A few days ago we noticed that one of our little pumpkin plants on the window sill had wilted. The soil looked dry so we watered the plant and after a few hours it was standing lovely and straight again, which got us wondering why do plants need water.
Plants need water to germinate.
We saw this with our bean in a jar. Water is needed to activate the process of germination, it also softens the seed making it easier for the plant to break through.
Photosynthesis is the process by which plants make energy to grow. Photosynthesis requires sunlight, water and carbon dioxide. We demonstrated what happens when a plant cannot photosynthesise when we made our cress caterpillar.
Plants need water to absorb nutrients from the soil.
Transpiration is the process by which water moves up the stem of a plant from root to leaf when water is lost from the plant due to evaporation occurring at the leaves. This continual flow of water and nutrients keeps the plant’s cells firm, if the cells become short of water they lose firmness and the plant starts to wilt.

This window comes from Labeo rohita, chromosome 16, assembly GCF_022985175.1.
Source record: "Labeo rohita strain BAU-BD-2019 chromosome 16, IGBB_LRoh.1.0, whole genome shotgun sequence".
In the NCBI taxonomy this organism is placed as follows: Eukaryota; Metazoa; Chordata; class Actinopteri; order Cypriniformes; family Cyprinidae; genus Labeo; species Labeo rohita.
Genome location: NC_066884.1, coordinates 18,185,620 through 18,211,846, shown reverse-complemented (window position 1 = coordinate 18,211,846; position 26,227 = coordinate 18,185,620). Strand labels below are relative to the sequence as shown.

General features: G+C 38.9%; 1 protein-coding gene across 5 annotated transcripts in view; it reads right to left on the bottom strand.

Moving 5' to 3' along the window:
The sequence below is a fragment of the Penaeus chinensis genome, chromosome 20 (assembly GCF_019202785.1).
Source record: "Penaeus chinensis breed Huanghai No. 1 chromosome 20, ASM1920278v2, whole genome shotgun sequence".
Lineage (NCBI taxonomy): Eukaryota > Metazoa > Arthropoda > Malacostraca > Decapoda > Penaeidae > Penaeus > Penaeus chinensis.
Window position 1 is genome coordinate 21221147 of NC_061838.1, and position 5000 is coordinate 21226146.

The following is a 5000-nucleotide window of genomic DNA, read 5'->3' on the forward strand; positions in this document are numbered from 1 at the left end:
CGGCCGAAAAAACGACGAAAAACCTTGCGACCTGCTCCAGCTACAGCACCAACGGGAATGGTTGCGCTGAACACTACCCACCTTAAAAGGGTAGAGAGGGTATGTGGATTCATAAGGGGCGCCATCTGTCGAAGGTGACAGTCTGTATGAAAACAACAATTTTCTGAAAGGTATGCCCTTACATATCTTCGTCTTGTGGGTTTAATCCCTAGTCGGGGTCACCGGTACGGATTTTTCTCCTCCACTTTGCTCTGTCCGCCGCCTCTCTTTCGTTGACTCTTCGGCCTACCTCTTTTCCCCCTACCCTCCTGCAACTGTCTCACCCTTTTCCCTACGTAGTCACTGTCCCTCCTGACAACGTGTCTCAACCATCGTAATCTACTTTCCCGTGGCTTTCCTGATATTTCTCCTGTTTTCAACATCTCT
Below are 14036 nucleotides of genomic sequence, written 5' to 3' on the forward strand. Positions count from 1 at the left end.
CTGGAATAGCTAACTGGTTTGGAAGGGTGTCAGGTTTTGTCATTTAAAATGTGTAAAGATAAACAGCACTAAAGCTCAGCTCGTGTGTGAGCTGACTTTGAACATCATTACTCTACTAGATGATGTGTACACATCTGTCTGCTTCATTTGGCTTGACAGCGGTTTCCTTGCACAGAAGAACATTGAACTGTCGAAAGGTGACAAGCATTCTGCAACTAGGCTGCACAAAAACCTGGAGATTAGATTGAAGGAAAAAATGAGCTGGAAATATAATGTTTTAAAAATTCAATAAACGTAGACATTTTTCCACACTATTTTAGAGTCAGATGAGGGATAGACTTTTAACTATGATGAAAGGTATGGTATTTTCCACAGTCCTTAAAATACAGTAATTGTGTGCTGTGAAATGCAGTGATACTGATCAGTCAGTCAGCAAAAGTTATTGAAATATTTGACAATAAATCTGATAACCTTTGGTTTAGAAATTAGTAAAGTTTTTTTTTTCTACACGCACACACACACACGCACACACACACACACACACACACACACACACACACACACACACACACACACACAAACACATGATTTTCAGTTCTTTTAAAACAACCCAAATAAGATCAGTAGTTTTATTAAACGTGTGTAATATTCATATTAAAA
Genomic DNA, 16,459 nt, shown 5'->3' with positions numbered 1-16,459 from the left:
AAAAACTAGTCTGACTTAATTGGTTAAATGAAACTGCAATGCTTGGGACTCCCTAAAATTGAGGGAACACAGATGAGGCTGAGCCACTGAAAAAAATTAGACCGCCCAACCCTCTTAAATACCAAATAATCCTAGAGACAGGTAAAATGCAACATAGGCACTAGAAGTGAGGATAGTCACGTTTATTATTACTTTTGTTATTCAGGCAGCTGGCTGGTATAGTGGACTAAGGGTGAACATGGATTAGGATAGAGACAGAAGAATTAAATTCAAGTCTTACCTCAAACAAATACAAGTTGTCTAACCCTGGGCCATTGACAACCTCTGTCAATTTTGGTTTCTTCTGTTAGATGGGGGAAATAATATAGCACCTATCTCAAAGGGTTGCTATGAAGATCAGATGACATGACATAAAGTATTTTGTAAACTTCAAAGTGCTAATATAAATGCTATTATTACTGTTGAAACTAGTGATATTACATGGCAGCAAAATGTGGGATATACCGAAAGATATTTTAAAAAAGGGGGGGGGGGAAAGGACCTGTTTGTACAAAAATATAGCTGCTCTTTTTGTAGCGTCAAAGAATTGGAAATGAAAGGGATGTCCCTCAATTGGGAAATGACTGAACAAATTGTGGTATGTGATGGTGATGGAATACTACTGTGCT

We can demonstrate transpiration by placing white flowers in coloured water, the water travels up the stem to the petals which become coloured like the water.
Have you ever noticed your plants wilting? Did they revive after you watered them?
Suitable for Key Stage 1 – Living things and their habitats
Last Updated on April 5, 2016 by Emma Vanstone